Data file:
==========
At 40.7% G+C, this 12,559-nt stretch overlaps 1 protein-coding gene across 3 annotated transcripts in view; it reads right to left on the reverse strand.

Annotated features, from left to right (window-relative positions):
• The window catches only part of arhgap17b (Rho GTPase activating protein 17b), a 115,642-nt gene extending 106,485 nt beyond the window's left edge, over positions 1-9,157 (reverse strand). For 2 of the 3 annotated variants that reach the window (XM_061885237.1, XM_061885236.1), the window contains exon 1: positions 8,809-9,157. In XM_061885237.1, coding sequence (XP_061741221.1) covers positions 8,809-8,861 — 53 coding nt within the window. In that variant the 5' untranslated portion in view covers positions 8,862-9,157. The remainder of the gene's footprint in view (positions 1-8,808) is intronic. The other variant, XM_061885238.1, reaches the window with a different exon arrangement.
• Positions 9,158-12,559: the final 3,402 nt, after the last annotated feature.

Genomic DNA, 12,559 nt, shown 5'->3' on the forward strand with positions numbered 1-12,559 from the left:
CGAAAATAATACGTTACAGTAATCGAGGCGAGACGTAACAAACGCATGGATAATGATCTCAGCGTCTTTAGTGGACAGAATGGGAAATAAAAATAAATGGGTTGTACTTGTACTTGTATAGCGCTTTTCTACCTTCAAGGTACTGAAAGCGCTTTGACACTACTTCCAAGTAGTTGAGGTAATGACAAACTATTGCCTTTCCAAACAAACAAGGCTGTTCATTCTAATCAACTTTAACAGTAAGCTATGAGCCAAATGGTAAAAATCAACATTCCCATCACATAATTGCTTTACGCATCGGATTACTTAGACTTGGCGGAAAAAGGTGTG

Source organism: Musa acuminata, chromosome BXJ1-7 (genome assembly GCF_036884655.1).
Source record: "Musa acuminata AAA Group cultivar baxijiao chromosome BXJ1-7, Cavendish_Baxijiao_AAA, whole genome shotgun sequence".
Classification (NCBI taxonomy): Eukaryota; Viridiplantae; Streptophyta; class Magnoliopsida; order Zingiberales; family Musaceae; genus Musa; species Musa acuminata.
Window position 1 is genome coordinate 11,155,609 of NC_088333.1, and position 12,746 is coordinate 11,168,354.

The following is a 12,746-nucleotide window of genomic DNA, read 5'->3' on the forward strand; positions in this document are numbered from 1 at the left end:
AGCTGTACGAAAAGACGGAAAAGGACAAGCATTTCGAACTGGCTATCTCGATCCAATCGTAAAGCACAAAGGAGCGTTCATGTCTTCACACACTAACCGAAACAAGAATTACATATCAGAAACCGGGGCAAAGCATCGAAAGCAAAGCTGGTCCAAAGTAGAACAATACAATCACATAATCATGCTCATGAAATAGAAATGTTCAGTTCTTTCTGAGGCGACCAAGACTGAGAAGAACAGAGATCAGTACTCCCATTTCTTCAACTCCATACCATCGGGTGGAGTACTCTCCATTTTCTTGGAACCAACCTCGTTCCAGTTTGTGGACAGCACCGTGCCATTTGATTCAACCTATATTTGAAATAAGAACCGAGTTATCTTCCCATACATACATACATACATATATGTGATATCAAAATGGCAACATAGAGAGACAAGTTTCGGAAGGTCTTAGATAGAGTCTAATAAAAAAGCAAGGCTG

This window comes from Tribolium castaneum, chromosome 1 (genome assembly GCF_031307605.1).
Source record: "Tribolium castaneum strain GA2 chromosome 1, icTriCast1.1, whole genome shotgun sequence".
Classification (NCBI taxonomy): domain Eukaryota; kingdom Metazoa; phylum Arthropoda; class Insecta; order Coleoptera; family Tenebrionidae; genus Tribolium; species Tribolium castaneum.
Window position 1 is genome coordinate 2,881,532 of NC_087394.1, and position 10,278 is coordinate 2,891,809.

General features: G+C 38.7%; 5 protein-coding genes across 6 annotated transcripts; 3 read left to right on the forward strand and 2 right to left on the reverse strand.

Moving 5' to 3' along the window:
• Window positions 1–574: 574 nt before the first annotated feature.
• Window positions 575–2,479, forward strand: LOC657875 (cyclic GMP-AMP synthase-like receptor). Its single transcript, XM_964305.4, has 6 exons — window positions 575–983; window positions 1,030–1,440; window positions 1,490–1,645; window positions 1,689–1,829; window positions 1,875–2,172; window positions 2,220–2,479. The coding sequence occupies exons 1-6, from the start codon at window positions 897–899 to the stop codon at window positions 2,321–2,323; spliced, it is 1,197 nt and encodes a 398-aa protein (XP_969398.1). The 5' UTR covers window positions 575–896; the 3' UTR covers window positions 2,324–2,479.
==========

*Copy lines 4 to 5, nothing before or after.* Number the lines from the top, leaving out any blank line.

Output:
• Positions 9,158-12,559: the final 3,402 nt, after the last annotated feature.

Genomic DNA, 12,559 nt, shown 5'->3' on the forward strand with positions numbered 1-12,559 from the left: